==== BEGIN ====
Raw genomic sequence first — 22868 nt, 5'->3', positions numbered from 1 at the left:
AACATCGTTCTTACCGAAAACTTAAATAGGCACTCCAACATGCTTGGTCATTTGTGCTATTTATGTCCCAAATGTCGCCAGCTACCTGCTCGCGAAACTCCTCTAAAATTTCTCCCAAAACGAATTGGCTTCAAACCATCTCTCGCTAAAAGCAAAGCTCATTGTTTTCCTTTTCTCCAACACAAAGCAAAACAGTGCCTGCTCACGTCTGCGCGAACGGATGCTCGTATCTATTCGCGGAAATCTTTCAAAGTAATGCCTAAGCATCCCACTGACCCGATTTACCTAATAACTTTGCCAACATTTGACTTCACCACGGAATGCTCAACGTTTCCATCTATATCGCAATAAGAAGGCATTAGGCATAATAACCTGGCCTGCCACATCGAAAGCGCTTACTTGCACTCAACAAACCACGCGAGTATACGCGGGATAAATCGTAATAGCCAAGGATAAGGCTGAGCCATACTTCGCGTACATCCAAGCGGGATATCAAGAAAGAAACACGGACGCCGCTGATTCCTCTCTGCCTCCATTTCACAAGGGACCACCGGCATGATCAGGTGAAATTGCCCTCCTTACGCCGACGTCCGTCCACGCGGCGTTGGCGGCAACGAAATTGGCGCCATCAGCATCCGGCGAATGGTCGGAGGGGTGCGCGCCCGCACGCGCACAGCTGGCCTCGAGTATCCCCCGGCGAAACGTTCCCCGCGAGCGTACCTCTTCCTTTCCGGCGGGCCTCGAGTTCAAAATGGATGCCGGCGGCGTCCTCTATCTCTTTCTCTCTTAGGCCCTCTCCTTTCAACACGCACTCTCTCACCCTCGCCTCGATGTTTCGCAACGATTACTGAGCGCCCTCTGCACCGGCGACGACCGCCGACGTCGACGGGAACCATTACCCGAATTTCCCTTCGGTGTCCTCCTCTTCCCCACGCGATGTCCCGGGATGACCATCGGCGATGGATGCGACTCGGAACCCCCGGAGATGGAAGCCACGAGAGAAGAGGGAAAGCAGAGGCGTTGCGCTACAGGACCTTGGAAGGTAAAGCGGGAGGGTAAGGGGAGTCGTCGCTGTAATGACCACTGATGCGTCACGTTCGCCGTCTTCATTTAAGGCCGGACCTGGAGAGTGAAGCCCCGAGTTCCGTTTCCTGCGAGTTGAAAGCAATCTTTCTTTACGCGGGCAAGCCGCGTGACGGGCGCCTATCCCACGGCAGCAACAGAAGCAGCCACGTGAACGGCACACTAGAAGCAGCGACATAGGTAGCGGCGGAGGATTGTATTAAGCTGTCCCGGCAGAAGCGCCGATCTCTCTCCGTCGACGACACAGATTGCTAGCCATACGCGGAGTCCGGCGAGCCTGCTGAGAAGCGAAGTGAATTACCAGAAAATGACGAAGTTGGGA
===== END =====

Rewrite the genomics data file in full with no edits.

Raw genomic sequence first — 22868 nt, 5'->3', positions numbered from 1 at the left:
AACATCGTTCTTACCGAAAACTTAAATAGGCACTCCAACATGCTTGGTCATTTGTGCTATTTATGTCCCAAATGTCGCCAGCTACCTGCTCGCGAAACTCCTCTAAAATTTCTCCCAAAACGAATTGGCTTCAAACCATCTCTCGCTAAAAGCAAAGCTCATTGTTTTCCTTTTCTCCAACACAAAGCAAAACAGTGCCTGCTCACGTCTGCGCGAACGGATGCTCGTATCTATTCGCGGAAATCTTTCAAAGTAATGCCTAAGCATCCCACTGACCCGATTTACCTAATAACTTTGCCAACATTTGACTTCACCACGGAATGCTCAACGTTTCCATCTATATCGCAATAAGAAGGCATTAGGCATAATAACCTGGCCTGCCACATCGAAAGCGCTTACTTGCACTCAACAAACCACGCGAGTATACGCGGGATAAATCGTAATAGCCAAGGATAAGGCTGAGCCATACTTCGCGTACATCCAAGCGGGATATCAAGAAAGAAACACGGACGCCGCTGATTCCTCTCTGCCTCCATTTCACAAGGGACCACCGGCATGATCAGGTGAAATTGCCCTCCTTACGCCGACGTCCGTCCACGCGGCGTTGGCGGCAACGAAATTGGCGCCATCAGCATCCGGCGAATGGTCGGAGGGGTGCGCGCCCGCACGCGCACAGCTGGCCTCGAGTATCCCCCGGCGAAACGTTCCCCGCGAGCGTACCTCTTCCTTTCCGGCGGGCCTCGAGTTCAAAATGGATGCCGGCGGCGTCCTCTATCTCTTTCTCTCTTAGGCCCTCTCCTTTCAACACGCACTCTCTCACCCTCGCCTCGATGTTTCGCAACGATTACTGAGCGCCCTCTGCACCGGCGACGACCGCCGACGTCGACGGGAACCATTACCCGAATTTCCCTTCGGTGTCCTCCTCTTCCCCACGCGATGTCCCGGGATGACCATCGGCGATGGATGCGACTCGGAACCCCCGGAGATGGAAGCCACGAGAGAAGAGGGAAAGCAGAGGCGTTGCGCTACAGGACCTTGGAAGGTAAAGCGGGAGGGTAAGGGGAGTCGTCGCTGTAATGACCACTGATGCGTCACGTTCGCCGTCTTCATTTAAGGCCGGACCTGGAGAGTGAAGCCCCGAGTTCCGTTTCCTGCGAGTTGAAAGCAATCTTTCTTTACGCGGGCAAGCCGCGTGACGGGCGCCTATCCCACGGCAGCAACAGAAGCAGCCACGTGAACGGCACACTAGAAGCAGCGACATAGGTAGCGGCGGAGGATTGTATTAAGCTGTCCCGGCAGAAGCGCCGATCTCTCTCCGTCGACGACACAGATTGCTAGCCATACGCGGAGTCCGGCGAGCCTGCTGAGAAGCGAAGTGAATTACCAGAAAATGACGAAGTTGGGA